For moms in Savannah and the Coastal Empire


The virtues of traveling with kids

by Traci Schumacher on Sat, 07/13/2013 - 9:43am
Soldiers' cemetery at Gettysburg National Military Park.
Posing with Independence Hall.
Kids in front of the 1903 Wright Flyer at the National Air and Space Museum.

Traveling to new places with kids is an amazing adventure. It shakes you out of your comfort zone, stretches you in new ways, and shows you what you're made of. It is a great learning experience for the whole family. I highly recommend it.

When you travel and put yourself into new situations and environments, side by side with new people, you often discover new things about yourself and your family. On our recent vacation, for example, I learned that boarding and exiting the high speed train, especially with kids, really stresses me out. But I can do it. And my kids rose to the occasion, listening well and moving quickly and carefully as needed.

Traveling helps make people more flexible as they are removed from the usual routines. No more chocolate chip pancakes for breakfast for my little guy. He learned to make the best out of what was available... at least for a week.

Traveling is hands-on learning through real experiences. My kids learned about going through security to enter museums in Washington, DC, and that it's not funny to mention guns at that point in time. In DC and Gettysburg, they learned about great sacrifices made for love of country. Throughout our trip, they were able to put tangible places with some of the names they had learned about in school... Benjamin Franklin, Abraham Lincoln, Thomas Jefferson, George Washington.

My son had written a report on the Wright brothers this school year, and he was able to see the Wright brothers' plane at the National Air and Space Museum in Washington, as well as visit the site of the first flight on the Outer Banks of North Carolina. I'm pretty sure that made quite an impression on my son's 7-year-old mind.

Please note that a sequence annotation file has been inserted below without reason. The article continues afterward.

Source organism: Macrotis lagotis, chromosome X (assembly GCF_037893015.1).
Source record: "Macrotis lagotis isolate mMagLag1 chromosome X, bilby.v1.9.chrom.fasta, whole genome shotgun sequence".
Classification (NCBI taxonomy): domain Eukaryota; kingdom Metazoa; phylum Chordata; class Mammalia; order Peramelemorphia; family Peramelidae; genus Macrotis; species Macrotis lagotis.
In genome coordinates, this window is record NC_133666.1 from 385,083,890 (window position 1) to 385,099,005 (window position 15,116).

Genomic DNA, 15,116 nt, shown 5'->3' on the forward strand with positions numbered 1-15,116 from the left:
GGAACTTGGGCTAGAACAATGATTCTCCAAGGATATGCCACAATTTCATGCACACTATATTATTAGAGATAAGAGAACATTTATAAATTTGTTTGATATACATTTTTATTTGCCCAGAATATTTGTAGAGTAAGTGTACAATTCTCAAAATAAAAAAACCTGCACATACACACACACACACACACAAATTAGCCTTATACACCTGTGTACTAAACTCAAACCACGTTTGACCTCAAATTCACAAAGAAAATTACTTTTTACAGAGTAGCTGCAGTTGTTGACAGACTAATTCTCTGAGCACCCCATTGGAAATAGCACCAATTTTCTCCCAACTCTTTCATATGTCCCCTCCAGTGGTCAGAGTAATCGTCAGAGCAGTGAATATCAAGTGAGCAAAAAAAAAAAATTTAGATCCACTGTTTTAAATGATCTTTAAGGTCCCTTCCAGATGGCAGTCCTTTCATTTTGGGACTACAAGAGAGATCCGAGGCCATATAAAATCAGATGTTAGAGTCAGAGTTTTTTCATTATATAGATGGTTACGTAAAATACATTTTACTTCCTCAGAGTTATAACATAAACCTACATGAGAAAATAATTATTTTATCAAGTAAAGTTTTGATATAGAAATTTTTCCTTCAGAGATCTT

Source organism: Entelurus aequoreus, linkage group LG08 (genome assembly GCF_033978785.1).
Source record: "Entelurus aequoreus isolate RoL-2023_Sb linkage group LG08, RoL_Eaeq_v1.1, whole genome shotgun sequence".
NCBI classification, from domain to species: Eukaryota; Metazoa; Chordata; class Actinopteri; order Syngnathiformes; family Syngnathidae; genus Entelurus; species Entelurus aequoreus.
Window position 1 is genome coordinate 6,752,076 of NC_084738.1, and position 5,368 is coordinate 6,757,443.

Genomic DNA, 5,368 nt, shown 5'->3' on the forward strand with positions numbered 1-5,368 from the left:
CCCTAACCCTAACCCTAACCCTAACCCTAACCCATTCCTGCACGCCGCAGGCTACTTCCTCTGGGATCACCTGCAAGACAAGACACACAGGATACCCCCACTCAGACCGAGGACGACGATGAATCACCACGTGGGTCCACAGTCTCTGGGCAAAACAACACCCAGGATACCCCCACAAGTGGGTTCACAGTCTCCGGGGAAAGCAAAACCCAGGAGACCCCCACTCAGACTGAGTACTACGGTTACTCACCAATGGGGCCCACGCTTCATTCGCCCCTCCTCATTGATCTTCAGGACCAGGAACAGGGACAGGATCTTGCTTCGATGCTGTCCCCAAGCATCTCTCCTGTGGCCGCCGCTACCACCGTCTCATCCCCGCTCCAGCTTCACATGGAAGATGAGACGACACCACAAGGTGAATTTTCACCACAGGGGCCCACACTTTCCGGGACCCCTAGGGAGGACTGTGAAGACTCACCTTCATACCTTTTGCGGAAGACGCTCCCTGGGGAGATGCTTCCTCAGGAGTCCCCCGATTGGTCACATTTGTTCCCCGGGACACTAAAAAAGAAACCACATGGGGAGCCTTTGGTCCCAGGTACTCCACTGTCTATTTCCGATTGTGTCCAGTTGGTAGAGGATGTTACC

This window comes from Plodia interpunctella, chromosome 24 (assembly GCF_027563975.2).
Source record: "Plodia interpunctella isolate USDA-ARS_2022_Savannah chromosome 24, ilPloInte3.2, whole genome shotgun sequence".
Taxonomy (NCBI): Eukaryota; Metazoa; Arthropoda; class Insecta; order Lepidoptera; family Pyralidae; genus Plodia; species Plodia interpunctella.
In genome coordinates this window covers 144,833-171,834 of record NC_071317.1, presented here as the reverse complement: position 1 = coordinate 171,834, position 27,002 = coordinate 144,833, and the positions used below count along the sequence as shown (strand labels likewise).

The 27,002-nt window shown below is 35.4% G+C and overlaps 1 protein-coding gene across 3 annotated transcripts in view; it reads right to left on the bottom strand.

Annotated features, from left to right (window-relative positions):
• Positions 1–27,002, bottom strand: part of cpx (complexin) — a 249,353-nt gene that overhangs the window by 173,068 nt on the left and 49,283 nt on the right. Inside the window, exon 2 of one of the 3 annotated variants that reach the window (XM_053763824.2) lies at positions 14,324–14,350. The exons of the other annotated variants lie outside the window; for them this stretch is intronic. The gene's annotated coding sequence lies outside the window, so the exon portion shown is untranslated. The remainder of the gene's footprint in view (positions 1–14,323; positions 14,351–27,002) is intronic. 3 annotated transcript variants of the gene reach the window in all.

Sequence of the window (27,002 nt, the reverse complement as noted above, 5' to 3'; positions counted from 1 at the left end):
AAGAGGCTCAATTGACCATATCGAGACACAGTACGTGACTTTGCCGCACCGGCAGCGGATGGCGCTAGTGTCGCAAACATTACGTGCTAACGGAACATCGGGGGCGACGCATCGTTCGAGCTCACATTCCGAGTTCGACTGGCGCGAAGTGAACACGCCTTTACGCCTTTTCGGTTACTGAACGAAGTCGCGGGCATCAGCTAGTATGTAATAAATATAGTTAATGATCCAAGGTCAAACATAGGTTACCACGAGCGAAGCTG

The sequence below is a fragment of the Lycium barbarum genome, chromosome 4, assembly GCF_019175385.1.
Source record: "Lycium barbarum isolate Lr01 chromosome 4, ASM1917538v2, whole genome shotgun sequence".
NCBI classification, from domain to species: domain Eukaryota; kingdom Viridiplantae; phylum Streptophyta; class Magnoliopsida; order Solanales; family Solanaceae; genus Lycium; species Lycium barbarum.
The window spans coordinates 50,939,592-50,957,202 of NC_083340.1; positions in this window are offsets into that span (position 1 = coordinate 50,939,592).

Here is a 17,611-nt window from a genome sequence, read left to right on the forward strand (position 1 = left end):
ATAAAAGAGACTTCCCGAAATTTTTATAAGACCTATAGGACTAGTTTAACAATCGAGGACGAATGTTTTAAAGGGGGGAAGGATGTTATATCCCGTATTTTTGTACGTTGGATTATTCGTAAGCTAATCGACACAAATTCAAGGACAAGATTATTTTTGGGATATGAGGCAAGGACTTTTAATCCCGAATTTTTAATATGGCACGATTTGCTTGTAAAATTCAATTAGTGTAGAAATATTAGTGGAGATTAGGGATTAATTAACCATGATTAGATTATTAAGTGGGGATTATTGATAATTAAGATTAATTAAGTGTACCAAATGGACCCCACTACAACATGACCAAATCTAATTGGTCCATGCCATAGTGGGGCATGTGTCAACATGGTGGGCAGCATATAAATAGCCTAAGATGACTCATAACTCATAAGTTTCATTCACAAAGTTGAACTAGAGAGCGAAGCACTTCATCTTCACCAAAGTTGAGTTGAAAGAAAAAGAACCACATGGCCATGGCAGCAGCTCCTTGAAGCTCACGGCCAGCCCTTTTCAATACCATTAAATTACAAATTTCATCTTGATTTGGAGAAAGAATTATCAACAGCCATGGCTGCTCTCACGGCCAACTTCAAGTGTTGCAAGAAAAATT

We also had the opportunity to meet people who live very differently than we do, like the Amish with their horses and buggies, and we were able to discuss some of the reasons for those differences. We pondered such philosophical issues as where exactly the Sweet Tea Line is located and why there is no real sweet tea in the North.

Often traveling is just plain fun. Our kids caught lightning bugs and chased bunnies through neighbors' yards. They got to meet some cows at an Amish farm, ride a historic train through the Pennsylvania countryside, and discover the joy of bumper cars for the first time at the Jersey shore. They ran and giggled up and down the tallest natural sand dune on the eastern coast of the U.S. at Jockey's Ridge State Park in NC.

Traveling opens a person up to experience this big, wonderful world of ours. It has the power to ignite the imagination and inspire new thinking. To me, that is the best kind of education. In fact, I wish there were some kind of traveling school curriculum where families could travel to different places to teach the kids their subjects. How cool would that be?! In the meantime, I guess I'll be happy to look forward to our next adventure on the road, whenever that may be.

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